3 Commands Every Dog Should Know


 Roll over.

 Solve for x.

 We all love teaching our little fur babies. And whether it’s teaching them to close doors, speak on command, or solve basic algebra, they love it too!

Well maybe not the math part, but to obehonest n one likes math.

 Maybe you haven’t gotten around to teaching your dog the basic tricks yet. We all have different expectations and different relationships with our four legged friends, so that’s fine.

Or maybe your dog can outperform some children in talent shows, that’s fine too!

Whatever your dog’s level of training, there should be at least three commands your pupper  knows by heart. These commands are simple to learn and easier for you teach them. What’s more, they are necessary for keeping your dog safe and you in control in any situation.

So let’s jump right into it and learn the ways you can teach your dog these essential commands!

 Eyes on me…


 You can call this one the look command, the watch me command, or even the eyes here command. Whatever you want to call it is up to you. What’s important is that this command teaches your little pup to look at you and not be distracted by anything in the environment.

This is an essential command that will make it easier to teach your pup further down the line.

So how do you get your dog’s attention no matter what is happening?

  • Start teaching your dog the eyes on me command by having them stand in front of you.
  • Once they’ve settled down in front of you, place a treat in your hand and show them.
  • After they’ve recognized that you have something tasty for them, extend your arm out to one side, far away from your face.
  • More than likely their attention will remain focused on the tasty treat, so you’ll need to command them to look at you.
  • Use whatever command you choose to get their attention. As you say the command use your other hand to point at your face.
  • Repeat this process until your pup locks eyes on you. Once they make eye contact, give them the treat and a nice scratch behind the ear.
  • Continue to repeat the process, gradually reducing the hand gestures until your pup looks at you with simply the verbal command.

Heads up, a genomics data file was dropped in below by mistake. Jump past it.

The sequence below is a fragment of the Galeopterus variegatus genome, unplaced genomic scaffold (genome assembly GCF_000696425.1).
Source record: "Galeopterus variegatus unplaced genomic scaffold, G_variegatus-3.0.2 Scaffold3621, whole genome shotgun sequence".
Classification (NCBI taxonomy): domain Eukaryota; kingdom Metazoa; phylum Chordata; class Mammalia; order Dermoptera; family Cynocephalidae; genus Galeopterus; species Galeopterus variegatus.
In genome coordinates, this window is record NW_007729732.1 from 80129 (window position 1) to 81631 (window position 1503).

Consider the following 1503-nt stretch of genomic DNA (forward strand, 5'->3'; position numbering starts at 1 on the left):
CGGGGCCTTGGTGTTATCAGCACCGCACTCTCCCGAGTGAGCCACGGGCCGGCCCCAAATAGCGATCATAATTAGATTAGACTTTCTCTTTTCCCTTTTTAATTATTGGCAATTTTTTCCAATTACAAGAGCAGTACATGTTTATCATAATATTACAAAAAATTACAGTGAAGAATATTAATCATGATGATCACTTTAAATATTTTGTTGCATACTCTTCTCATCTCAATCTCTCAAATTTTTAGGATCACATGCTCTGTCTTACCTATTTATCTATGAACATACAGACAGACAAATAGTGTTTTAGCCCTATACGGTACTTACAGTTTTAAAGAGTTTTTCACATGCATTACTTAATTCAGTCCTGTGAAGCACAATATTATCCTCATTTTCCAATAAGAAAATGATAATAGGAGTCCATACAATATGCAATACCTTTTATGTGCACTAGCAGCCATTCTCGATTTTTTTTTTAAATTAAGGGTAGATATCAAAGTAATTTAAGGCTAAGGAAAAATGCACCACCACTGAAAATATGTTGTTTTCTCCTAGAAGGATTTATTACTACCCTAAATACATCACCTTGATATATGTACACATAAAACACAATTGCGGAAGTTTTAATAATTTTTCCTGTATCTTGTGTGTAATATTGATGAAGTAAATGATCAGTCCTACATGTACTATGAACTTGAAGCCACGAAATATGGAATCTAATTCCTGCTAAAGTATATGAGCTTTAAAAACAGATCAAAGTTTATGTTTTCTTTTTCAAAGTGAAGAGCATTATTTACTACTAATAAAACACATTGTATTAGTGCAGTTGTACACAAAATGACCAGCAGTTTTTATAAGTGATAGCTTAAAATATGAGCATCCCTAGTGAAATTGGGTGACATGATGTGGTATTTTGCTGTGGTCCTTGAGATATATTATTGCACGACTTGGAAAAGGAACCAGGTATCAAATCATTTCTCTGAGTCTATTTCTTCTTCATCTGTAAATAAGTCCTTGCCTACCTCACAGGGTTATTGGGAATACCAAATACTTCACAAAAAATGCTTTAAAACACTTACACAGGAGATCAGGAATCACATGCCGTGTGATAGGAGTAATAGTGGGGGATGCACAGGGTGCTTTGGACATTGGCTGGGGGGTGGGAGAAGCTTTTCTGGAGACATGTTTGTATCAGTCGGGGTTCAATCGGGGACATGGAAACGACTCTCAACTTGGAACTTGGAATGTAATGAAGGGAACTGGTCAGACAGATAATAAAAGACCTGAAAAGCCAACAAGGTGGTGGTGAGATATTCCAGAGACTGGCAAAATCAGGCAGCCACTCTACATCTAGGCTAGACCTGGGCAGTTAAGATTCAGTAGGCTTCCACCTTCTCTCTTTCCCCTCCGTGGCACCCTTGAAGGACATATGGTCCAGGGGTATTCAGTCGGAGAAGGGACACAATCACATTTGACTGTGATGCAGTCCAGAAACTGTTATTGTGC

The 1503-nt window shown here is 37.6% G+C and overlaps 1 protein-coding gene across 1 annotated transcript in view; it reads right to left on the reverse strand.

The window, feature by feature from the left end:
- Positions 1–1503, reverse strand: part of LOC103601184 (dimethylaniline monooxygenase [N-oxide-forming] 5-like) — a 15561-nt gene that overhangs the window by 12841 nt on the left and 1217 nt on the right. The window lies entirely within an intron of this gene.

• Begin with your dog standing in front of you and start with the eyes on me command.
  • Once you have your dog’s attention, show your pup a treat, getting them to focus on the tasty treat solely. Once they are focused on the treat, move the treat slightly above their head just out of reach.
  • Slowly move your hand and the treat back towards their tail while keeping them both right out of their reach. As your dog naturally tries to maintain eye contact with the treat they will inadvertently sit down.
  • Once they sit, stop moving the treat, give them a nice scratch behind the ear and let them have the treat.
  • Then repeat the process, this time repeating the command “sit” as you move the treat over their head. Once again, when they sit, reward with praise and a treat.
  • Continue to do this until your pup starts to associate the sit command with putting their rear on the ground.

If your pup doesn’t get the hang of it at first, avoid pushing their rear downward while issuing the command as it really isn’t the best way for them to learn the command. Instead take a break and then return back to process again, repeating this until they start to sit on their own.


  • Begin by issuing the eyes on me command, showing your pup a treat, and giving them the sit command.
  • Once they are sitting, gently place one hand up as if to say stop while issuing the command stay.
  • If your dog holds the sit position while you give the stay command, reward them with a nice scratch behind the ear and the tasty treat you were holding.
  • Repeat the process again, each time extending the amount of time you wait between issuing the stay command and giving them the treat.

If your pup moves or gets up before you issue the stay command, simply start all over again until they reliably sit and stay focused on your commands.

Teaching is hard work!

If your pup is having problems paying attention or learning the commands, don’t get frustrated. Instead take a break, play with them a little, and then start the teaching process over again.

Remember even with breaks, your dog has a limit to amount of focus they can give in one sitting, so take it slow and steady. With enough consistent practice, your pup will get the hang of listening for your commands, opening the door for you to teach them other commands.

Do you have any tips or stories about how you trained your little fur baby? Head over to our Facebook page and leave a comment to let us know!




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